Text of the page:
When my daughter Rebecca was two I was a nervous wreck. The only words she said weren’t even words—they were animal sounds. She called a dog “woof woof”. She called a cat “meow”. She could do a mean barnyard pig. But she couldn’t say “want juice”. I had been so proud when she was the first in my little moms’ group to walk, but now she was letting me down. I wanted her to be exceptional, and she was, well, ordinary.
If we can produce a child who is exceptional, we figure that reflects well on us. Our kids become our measuring sticks, and that puts a lot of pressure on them to excel. Yet I think most of this pressure is misguided. After all, in the long run, does it matter who was toilet trained first, or who first mastered writing their name? Statistically some of us will give birth to geniuses, but most of us will not. Some of us will have musical prodigies, or sports prodigies, but most of us will have those who may be able to hum a tune or kick a ball, but that’s about it.
All kids have one or two things they do really well, and identifying these skills and giving our kids the chance to develop them can give a sense of pride and accomplishment. But nobody has to do everything really well. In fact, maybe we should change our expectations. Maybe being wonderfully, delightfully middle of the pack should be perfectly fine.
Besides, in our desire to raise brilliant kids, we may push them in the wrong direction. Lots of smart people with arts degrees are waiting tables, because a university degree is no guarantee of anything anymore. If I had a child who wasn’t strong in book learning, I would push them into a trade so fast it would make your head spin. You can outsource lots of intellectual work, but you can’t outsource plumbing, mechanical work, or contracting. When your toilet is plugged, you need a plumber, pure and simple. And they make pretty good money, too. It may not be glamorous, but it pays the bills.
We need to keep an eye on the long haul, rather than on today’s pressures. After all, the things that matter most in childhood rarely matter much in adulthood. I can’t hit a volleyball worth beans, and I remember being petrified on the soccer field that the ball might actually come my way and I’d have to make contact. Any kind of sport made my stomach turn. That’s why I used to fake sick during public school gym class. But one of the greatest things about being an adult is that no one can force me to play volleyball. I can laugh in their face, and walk off. Once you’re all grown up, it’s like that for many things. If math isn’t our thing, we can still find careers that are satisfying and fulfilling. If music wasn’t our thing, no one can force us to try to learn the tuba ever again.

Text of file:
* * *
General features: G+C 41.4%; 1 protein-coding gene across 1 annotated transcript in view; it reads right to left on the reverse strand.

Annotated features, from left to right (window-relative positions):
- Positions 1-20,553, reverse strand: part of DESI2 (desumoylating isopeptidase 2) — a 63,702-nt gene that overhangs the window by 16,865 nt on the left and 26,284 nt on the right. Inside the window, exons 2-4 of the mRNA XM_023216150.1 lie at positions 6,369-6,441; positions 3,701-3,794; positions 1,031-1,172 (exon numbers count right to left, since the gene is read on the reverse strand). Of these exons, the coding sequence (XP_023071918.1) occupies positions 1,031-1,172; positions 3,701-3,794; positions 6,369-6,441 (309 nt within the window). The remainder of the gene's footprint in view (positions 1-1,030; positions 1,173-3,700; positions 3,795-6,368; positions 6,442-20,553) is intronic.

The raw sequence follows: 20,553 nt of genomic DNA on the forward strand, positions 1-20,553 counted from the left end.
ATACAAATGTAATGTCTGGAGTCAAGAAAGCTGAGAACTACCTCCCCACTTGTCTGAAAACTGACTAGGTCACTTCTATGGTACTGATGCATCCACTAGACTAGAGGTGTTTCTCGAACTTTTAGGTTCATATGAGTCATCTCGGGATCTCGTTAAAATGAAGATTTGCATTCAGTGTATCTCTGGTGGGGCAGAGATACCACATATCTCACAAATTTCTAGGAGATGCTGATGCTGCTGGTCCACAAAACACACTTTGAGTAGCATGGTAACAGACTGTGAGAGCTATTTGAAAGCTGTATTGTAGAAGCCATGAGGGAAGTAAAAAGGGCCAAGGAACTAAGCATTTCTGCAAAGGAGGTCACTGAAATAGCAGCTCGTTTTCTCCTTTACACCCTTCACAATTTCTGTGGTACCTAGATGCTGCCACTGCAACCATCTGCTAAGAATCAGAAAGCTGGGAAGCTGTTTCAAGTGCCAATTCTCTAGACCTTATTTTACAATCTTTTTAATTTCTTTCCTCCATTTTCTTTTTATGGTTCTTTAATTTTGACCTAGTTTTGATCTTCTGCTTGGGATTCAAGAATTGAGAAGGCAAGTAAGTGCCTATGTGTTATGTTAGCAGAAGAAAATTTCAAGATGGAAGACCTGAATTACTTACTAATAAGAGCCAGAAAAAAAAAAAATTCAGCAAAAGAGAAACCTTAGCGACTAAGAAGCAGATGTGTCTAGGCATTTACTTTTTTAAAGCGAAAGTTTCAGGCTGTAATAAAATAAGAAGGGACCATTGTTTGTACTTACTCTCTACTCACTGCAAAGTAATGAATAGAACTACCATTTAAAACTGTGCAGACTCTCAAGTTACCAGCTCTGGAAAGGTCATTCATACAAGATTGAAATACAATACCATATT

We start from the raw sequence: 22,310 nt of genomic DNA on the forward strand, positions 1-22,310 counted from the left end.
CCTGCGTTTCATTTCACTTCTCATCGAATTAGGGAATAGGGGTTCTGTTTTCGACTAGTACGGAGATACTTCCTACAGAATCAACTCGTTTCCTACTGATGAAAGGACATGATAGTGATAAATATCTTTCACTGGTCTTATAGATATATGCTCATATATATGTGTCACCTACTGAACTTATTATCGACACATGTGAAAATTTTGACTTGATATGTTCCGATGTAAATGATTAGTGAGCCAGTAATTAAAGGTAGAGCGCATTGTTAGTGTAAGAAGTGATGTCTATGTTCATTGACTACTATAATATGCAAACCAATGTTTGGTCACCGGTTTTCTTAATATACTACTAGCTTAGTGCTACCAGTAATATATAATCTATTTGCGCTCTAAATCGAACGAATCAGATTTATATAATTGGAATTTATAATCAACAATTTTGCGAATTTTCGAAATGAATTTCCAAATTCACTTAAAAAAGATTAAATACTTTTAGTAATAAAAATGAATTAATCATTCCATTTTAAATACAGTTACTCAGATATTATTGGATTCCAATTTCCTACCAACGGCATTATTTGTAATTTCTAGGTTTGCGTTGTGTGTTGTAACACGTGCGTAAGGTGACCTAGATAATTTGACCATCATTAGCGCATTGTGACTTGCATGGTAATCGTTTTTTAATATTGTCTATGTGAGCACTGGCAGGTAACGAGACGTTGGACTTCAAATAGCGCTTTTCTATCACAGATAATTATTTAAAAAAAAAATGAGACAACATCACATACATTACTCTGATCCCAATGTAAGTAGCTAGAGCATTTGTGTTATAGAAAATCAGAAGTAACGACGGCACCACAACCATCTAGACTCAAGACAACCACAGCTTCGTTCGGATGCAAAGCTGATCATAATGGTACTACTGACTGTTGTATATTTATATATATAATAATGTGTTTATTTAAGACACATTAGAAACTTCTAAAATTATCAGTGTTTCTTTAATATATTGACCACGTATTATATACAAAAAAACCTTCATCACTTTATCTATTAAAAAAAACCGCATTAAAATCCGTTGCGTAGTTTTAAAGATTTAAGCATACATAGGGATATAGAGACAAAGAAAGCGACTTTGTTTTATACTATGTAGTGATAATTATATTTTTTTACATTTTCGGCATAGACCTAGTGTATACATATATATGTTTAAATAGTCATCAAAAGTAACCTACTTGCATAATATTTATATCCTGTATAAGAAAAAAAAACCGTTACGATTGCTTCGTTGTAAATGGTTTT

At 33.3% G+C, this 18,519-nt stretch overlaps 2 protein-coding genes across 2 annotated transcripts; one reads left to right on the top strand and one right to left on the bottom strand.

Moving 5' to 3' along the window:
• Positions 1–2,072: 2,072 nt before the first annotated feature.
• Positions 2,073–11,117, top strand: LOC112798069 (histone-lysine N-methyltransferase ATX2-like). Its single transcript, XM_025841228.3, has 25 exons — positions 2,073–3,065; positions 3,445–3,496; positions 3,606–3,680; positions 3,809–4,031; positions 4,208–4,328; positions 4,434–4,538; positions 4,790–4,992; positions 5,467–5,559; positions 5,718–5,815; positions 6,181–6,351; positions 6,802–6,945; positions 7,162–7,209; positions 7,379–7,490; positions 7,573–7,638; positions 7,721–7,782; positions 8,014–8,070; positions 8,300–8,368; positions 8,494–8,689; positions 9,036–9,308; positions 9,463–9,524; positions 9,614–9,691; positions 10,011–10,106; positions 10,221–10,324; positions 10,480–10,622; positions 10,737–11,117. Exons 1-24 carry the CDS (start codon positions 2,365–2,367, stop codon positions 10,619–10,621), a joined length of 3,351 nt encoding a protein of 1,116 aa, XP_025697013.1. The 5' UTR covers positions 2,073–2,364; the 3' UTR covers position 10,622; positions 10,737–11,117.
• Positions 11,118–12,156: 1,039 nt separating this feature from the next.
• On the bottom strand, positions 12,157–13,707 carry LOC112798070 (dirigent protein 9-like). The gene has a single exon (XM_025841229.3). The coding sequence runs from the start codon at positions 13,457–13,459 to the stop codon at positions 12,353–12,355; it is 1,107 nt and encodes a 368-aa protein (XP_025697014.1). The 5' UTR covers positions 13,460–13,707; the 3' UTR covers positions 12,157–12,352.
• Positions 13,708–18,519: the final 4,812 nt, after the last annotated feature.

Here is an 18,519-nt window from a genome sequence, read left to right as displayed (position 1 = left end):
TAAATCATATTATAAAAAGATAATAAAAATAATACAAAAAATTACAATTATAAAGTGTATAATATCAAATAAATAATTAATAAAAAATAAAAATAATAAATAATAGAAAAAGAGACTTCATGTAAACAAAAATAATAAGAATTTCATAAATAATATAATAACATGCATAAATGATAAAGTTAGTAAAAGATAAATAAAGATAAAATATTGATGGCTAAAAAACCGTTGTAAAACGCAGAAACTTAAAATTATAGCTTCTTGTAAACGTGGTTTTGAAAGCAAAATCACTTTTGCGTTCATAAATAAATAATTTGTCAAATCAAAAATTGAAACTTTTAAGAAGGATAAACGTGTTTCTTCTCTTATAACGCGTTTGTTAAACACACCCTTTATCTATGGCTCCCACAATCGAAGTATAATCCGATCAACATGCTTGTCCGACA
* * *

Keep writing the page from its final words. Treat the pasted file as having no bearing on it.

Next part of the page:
Instead, we can devote our energies to the things that do matter: having a good marriage; making good friendships; raising kids you love and enjoy who love and respect you back; even finding a good job that can provide for your family. And these things can all be done by perfectly ordinary people. In fact, they might even be done better by perfectly ordinary people, because such people aren’t as self-absorbed as those who think they are exceptional. It doesn’t matter if our kids’ IQ’s aren’t astronomical, if they aren’t sports stars, if they will always eat barbecued hot dogs and wear Wal-Mart clothes and take vacations only when they can borrow someone else’s cottage, as long as they make the world a better place. Character, faith and love will outlast designer clothes, professionally landscaped lawns, and catered cocktail parties.
We don’t need exceptional kids as much as we need exceptional love and support within our families. I’m tired of comparing my kids to other people’s kids, and I wish we could stop all that, and just say “I love my child, even if she is beautifully ordinary.” After all, most of us are ordinary, too, and there’s absolutely nothing wrong with that.